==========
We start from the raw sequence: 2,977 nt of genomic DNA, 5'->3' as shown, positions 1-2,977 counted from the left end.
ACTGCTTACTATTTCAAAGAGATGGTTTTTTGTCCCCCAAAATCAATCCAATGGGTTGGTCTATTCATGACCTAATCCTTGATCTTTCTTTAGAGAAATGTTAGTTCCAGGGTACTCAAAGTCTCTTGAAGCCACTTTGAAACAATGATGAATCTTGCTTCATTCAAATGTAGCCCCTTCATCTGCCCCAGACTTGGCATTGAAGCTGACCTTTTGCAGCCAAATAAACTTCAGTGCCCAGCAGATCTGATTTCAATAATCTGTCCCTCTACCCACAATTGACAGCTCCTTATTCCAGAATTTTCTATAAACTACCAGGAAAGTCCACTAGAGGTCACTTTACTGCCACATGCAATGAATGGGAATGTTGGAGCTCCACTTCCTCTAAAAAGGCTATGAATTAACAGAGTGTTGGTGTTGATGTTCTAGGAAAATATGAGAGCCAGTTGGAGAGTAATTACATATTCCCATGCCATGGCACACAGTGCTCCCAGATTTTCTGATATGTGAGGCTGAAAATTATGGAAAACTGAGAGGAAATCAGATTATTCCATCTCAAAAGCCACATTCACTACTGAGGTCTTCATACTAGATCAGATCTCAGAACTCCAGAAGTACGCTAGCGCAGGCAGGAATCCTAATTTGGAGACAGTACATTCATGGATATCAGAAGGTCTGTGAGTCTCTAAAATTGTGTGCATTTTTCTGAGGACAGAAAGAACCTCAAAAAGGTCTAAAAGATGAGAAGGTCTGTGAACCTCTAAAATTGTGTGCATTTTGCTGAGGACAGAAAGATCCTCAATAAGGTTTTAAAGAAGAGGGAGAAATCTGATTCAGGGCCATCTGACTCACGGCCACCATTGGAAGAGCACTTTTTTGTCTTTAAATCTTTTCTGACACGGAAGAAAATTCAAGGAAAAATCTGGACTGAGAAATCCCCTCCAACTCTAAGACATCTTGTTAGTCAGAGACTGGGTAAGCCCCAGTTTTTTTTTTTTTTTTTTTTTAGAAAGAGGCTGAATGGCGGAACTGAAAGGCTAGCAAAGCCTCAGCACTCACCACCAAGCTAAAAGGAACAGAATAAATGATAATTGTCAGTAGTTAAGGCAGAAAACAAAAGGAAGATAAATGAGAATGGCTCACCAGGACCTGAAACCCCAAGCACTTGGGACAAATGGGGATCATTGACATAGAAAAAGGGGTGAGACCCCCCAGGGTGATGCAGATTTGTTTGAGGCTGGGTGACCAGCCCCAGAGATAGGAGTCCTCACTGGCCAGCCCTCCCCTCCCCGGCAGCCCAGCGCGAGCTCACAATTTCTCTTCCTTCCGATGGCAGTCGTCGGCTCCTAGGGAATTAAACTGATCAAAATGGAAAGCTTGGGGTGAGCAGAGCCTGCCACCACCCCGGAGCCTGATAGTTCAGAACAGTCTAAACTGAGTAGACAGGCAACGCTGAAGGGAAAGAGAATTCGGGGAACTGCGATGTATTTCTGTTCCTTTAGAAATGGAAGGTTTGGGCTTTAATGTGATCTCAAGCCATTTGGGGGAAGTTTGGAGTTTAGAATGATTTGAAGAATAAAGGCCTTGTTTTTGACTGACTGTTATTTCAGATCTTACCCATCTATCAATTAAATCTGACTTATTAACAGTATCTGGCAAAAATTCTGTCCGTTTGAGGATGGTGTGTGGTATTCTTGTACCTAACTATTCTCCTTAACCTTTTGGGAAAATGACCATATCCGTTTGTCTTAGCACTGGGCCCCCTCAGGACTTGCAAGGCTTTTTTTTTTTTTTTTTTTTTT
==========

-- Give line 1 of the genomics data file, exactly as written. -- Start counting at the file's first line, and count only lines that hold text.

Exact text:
We start from the raw sequence: 2,977 nt of genomic DNA, 5'->3' as shown, positions 1-2,977 counted from the left end.